Faster, smaller, and organic

Update Aug 20 2012. Last week, George Church and colleagues have encoded books and images in DNA. Another use of biological material as engineering device. And one that transforms the sequencers described below in organic Kindle!

Less than two weeks ago, at the annual Advances in Genome Biology and Technology  meeting, a small company, Oxford nanopore , presented his new sequencing technology  based on … nanopores. I found that piece of news very exciting, despite working in an environment where I am force-fed next generation sequencing daily (see for instance the 1000 genomes project).

I am first excited about the new technology, because it is based on proteins. An enzyme processes the nucleic acid that is then passed to a proteic pore. The modification of electrical behaviour of the pore identifies the nucleotide. More about nanopore sequencing on Wikipedia. Biological engineering is progressively coming out of the labs where it’s been cooking for the last two decades, but we only start to imagine the effects it will have on the human society. I am a great fan of science-fiction, and science-fiction novelists played a lot with bioengineering. However, I believe they were far too conservative and the reality of the near future will make all imaginary stories pale in comparison. A USB stick size sequencing machine, built using the building blocks of life, able to sequence DNA super-quickly? Really? What next? What can now possibly be the limit? None. Synthetic biology and bioengineering will have in the first half of the XXIst century the effect that electrical engineering had on the XXth (I say first half of the XXIst century, because while I think the singularity of Ray Kurzweil is a lot of tosh, I agree with him than any tentative of prediction past then is just a waste of time). Not only are we synthesising life and producing in vitro tissues, but we will re-use bits and pieces of life for everything. Evolution and selection allow to optimise systems faster and better than engineering design, and as shown by nature around us, there is virtually no limit to what we can do with materials derived from living forms.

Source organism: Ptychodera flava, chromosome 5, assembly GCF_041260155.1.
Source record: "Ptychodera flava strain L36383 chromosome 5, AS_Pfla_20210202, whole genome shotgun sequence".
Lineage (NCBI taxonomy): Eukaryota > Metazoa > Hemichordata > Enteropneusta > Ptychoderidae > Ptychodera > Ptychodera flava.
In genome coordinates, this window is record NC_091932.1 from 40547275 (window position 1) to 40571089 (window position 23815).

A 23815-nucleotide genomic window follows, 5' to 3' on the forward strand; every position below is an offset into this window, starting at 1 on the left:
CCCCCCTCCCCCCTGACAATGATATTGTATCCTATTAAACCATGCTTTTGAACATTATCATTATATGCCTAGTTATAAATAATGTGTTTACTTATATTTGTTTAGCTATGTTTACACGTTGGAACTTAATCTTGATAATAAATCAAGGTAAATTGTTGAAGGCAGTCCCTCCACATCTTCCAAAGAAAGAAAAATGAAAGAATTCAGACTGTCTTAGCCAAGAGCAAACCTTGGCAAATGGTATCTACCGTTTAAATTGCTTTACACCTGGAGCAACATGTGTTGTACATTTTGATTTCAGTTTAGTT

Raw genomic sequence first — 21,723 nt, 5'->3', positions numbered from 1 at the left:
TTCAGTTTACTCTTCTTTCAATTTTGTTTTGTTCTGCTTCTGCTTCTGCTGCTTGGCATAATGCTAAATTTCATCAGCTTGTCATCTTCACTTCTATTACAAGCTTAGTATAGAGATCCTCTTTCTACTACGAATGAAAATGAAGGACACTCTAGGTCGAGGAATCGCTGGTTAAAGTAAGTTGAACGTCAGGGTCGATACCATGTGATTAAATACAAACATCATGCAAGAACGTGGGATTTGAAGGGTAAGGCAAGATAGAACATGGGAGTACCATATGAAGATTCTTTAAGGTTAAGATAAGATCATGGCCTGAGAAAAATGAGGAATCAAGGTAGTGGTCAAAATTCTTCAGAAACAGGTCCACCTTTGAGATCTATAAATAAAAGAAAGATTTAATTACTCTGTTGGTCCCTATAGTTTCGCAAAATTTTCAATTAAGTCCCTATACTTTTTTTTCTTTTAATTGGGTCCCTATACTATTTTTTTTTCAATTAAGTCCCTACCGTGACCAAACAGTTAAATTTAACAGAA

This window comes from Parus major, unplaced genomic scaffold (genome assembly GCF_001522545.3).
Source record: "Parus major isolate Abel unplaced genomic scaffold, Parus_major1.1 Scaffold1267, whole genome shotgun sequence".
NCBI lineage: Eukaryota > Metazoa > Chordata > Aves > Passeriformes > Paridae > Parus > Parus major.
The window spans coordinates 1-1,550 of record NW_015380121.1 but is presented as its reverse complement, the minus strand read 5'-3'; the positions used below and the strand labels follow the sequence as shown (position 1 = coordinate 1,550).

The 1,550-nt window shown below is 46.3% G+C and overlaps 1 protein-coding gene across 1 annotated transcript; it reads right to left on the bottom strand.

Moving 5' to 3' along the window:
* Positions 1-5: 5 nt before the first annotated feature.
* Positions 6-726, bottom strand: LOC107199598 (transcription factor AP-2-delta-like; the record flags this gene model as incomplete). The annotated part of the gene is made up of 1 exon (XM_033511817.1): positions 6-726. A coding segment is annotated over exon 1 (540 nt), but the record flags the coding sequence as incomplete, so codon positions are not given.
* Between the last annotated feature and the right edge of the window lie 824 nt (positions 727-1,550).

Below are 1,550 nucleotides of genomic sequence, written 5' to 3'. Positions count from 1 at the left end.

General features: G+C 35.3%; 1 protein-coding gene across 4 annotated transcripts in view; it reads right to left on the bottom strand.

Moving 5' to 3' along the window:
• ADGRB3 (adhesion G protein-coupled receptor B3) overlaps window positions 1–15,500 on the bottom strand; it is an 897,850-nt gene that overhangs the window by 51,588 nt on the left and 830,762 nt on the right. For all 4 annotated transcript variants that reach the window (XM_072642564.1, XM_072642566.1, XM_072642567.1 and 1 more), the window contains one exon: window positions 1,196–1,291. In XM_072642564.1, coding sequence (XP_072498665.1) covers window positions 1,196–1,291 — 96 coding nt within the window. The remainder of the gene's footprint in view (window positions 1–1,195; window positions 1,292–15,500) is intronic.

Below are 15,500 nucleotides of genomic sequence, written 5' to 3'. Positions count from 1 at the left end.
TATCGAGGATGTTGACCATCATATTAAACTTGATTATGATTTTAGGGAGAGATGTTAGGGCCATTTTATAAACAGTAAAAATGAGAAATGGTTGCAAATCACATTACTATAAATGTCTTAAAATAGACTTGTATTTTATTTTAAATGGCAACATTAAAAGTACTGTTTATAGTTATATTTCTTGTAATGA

But the success of bioengineering is not the only aspect of the story that made my spine shivered. The size of the portable device, the MinION, is also a revolution. True, NGS allowed genome sequencing to get out of large sequencing facilities, to be installed in many research labs, in hospitals etc. But now, we are talking about bringing sequencing to everyone, everywhere, everytime.  Sequence identification and analysis will still require specific software and databases. But with the arrival of 4G, a MnION plus a smarphone will be sufficient to identify a sequence. What applications can we imagine?

  •  Metagenomics, and biodiversity studies: Investigators will be able to analyse the sequences in situ, without the need to bring back samples.
  • Epidemiology: Epidemics will be tracked on real time, allowing a greater reactivity and flexibility in the responses.
  • Immediate identification of persons: Bye bye fingerprints and iris patterns. GATTACA  is here, now.
  • [Place your favourite application here]

What does that means about genome sequence confidentiality etc? Gone down the drain. The same way we have cards identifying our blood type, we will have our genome on our ID card (or NHS card). And of course the insurance companies will have access to that. They have access to your gender as well. There is no point in keeping those aspects of you secret. In our time of social networking, our genome could even be part of our future Facebook profile. We just have to design new legal protections. Instead of saying “nobody can be discriminated based on its gender or skin color”, we should just have a generic “nobody can be discriminated based on its genome”.  There is no way we can stop that. And the earlier we get rid of this holiness of the genome, the less worried we will be.